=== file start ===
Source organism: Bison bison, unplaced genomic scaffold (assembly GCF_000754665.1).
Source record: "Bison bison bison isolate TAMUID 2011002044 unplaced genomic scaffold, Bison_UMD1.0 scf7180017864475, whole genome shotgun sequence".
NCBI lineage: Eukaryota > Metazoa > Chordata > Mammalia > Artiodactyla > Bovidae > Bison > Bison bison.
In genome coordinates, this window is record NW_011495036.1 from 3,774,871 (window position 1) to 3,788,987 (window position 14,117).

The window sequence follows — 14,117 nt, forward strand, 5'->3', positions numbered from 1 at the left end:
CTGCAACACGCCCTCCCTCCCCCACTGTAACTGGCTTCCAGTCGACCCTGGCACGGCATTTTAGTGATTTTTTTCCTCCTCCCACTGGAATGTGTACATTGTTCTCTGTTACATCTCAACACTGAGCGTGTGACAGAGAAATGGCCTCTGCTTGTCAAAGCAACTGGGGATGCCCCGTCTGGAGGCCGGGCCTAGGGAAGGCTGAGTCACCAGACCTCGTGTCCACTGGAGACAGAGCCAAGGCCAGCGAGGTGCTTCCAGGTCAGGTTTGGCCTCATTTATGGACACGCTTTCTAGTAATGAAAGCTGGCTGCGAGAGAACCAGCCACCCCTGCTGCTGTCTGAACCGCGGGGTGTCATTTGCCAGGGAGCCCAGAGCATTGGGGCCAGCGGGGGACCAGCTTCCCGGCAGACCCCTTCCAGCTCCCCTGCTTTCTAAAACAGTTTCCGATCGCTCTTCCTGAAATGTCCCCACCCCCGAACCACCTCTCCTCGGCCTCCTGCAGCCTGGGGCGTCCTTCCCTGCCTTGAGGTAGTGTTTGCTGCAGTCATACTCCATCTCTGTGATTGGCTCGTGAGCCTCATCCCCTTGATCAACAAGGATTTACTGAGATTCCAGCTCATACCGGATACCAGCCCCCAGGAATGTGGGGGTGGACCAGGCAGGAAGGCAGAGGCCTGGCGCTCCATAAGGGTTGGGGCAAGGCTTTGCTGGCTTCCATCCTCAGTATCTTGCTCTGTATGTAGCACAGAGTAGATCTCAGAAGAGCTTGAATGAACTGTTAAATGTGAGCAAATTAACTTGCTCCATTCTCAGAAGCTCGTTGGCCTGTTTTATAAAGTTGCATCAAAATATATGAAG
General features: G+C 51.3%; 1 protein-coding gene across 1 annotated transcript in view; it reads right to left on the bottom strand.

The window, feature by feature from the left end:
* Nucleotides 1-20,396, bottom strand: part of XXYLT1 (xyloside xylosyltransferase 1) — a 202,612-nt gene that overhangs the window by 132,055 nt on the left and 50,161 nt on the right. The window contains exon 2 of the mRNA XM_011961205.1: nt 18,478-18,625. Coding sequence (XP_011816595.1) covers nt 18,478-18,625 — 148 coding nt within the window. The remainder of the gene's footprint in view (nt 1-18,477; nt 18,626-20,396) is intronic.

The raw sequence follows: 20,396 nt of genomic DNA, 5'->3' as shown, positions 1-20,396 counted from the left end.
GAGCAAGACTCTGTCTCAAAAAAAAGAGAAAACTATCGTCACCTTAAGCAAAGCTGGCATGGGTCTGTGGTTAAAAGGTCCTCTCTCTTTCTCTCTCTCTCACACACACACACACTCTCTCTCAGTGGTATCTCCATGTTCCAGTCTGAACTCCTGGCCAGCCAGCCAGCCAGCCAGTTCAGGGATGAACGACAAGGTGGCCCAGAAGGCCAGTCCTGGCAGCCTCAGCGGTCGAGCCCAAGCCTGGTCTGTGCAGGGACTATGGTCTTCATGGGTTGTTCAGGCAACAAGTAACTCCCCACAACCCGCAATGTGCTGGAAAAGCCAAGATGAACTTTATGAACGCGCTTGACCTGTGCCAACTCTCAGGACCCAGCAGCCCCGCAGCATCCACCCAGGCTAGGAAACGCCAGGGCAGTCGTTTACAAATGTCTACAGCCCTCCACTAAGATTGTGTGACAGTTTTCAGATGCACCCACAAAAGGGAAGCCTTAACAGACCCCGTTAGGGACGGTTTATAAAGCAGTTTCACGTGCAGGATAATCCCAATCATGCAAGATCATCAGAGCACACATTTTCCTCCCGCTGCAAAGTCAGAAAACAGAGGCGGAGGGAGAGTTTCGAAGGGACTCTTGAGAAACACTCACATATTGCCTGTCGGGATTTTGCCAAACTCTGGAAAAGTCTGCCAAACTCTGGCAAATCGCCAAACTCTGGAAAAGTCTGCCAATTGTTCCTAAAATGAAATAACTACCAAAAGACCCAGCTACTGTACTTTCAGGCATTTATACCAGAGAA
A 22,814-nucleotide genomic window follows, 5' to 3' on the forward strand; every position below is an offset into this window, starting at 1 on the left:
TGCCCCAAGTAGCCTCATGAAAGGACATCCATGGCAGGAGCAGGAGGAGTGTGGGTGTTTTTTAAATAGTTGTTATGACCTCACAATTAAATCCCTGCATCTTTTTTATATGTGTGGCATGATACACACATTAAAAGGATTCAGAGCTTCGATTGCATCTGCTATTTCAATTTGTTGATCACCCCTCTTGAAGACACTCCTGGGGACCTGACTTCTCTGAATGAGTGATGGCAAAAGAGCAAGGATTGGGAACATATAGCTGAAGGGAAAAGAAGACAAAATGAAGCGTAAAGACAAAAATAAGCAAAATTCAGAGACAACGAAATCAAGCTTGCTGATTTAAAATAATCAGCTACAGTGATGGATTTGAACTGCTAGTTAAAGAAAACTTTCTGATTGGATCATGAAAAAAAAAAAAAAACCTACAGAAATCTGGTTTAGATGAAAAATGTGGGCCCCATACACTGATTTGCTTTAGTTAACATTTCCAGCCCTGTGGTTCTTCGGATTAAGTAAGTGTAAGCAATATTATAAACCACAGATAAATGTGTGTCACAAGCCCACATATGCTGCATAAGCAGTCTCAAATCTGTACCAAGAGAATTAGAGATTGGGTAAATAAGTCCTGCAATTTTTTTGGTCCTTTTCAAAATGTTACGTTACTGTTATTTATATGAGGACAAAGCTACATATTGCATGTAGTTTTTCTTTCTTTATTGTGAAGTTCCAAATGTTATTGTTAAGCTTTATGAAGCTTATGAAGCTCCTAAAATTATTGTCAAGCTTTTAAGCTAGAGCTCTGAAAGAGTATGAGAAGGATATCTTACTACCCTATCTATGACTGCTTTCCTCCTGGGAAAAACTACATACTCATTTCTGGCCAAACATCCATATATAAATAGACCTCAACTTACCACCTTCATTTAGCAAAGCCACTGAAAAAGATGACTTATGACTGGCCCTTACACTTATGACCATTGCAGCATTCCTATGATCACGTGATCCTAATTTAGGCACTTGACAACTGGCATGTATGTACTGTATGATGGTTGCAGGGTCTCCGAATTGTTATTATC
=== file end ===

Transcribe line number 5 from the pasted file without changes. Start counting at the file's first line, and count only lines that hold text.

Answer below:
The window sequence follows — 14,117 nt, forward strand, 5'->3', positions numbered from 1 at the left end: